For sending uncompressed data to the accelerator, the decoder calls:
- IAMVideoAccelerator::QueryRenderStatus to determine whether a buffer is safe for reading from or writing to.
- IAMVideoAccelerator::GetBuffer to lock and obtain access to a specified buffer (if it has not previously called this to get that access). GetBuffer can also be used to get a copy of the contents of the last uncompressed output picture for which IAMVideoAccelerator::BeginFrame was called, providing IAMVideoAccelerator::EndFrame has not been called for that destination buffer index. If the DDI returns a render status of DDERR_WASSTILLDRAWING for the requested buffer, a sleep loop will be operated within GetBuffer until this condition is cleared. In order to call GetBuffer, the decoder will need some information from an AMVACompBufferInfo data structure which is obtained by calling IAMVideoAccelerator::GetCompBufferInfo.
- IAMVideoAccelerator::Execute to indicate that the data in a set of compressed buffers as indicated in an array of AMVABUFFERINFO data structures should be processed. A function code dwFunction is passed to the driver in this call. A lpPrivateInputData pointer is also passed to some data to send downstream, and a lpPrivateOutputData pointer is passed to a place where the downstream process can put some data for the decoder to read.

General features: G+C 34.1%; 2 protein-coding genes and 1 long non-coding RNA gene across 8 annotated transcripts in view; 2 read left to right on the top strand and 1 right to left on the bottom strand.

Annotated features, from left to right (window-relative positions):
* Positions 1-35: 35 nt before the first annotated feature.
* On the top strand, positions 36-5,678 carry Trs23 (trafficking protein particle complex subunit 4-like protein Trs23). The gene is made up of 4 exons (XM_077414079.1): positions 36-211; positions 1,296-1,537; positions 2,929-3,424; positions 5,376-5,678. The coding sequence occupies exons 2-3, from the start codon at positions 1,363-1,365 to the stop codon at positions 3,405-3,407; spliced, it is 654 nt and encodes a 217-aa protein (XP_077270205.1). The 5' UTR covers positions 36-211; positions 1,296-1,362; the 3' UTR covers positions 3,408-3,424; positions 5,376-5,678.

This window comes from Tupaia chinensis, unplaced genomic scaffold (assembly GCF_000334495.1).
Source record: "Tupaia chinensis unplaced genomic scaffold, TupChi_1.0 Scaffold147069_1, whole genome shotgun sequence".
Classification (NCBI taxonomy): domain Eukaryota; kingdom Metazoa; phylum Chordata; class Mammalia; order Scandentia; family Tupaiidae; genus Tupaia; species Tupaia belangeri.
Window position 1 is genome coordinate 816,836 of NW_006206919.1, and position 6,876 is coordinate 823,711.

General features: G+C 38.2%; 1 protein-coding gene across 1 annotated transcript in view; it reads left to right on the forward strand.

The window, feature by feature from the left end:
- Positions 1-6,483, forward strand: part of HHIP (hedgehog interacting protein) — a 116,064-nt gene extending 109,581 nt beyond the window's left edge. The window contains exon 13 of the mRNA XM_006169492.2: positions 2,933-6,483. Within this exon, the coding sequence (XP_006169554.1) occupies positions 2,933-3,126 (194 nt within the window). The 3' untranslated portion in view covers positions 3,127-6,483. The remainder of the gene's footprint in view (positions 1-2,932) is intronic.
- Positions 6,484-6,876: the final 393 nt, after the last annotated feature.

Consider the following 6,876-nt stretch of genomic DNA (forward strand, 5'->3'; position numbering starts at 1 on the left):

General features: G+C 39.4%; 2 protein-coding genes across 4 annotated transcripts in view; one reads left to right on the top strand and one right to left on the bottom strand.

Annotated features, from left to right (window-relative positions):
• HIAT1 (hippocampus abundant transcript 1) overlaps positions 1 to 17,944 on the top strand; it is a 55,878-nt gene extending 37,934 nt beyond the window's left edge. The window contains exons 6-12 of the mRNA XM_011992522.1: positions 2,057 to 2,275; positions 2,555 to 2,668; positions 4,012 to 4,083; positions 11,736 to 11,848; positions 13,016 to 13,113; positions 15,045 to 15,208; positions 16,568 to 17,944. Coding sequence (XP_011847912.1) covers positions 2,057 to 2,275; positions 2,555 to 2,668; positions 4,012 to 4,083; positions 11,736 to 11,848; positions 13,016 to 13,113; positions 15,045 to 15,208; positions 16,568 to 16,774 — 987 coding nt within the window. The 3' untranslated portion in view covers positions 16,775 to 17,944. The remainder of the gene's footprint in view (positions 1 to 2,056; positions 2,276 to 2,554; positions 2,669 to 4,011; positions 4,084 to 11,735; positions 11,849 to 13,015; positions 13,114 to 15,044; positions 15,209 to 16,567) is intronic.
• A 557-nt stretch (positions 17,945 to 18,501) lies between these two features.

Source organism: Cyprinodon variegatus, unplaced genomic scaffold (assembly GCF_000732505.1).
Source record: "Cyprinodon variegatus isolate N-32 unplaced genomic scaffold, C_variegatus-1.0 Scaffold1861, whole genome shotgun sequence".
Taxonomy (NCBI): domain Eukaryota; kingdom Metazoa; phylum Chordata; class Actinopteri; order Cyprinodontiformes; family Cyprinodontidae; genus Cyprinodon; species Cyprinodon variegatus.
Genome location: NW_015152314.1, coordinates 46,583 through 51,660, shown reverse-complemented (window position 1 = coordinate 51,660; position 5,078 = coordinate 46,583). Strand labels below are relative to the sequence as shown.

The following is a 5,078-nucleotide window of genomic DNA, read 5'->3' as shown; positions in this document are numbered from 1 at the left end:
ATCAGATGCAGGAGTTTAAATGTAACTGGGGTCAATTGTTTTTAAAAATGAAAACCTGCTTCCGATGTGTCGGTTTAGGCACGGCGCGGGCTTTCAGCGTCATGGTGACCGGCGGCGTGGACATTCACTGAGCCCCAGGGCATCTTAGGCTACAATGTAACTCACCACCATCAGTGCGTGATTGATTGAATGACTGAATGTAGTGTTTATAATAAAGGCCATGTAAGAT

- IAMVideoAccelerator::ReleaseBuffer to indicate that the decoder has completed use of a specified buffer for the moment and no longer needs locked access to the buffer. (If the decoder wishes to continue to use the buffer, it can simply not call IAMVideoAccelerator::ReleaseBuffer for the moment, thus avoiding the need to call IAMVideoAccelerator::GetBuffer until it really intends to not use the buffer anymore.) The decoder should not write into the buffer after Execute is called until QueryRenderStatus indicates that the buffer is safe for writing.
To complete output processing for a destination buffer, the decoder calls IAMVideoAccelerator::EndFrame. It can pass some arbitrary data downstream with this call, and that's essentially all that happens as a result of this call. It doesn't send a destination buffer index in this call, so it can't indicate to the accelerator precisely what destination buffer is completed unless this indication is contained in the arbitrary data that is passed.
To display a frame, the decoder calls IAMVideoAccelerator::DisplayFrame with the index of the frame to display and a IMediaSample structure containing start and stop time stamps and relevant flags such as dwTypeSpecificFlags in the AM_SAMPLE2_PROPERTIES structure, and dwInterlaceFlags in the VIDEOINFOHEADER2 structure. The decoder must verify that all decompression operations that affect the content of the frame have completed before calling DisplayFrame.
Finally, the decoder should, upon completion of all processing, indicate completion of all remaining begun output frames by calling IAMVideoAccelerator::EndFrame and release all of its locked buffers by calling IAMVideoAccelerator::ReleaseBuffer for each unreleased buffer.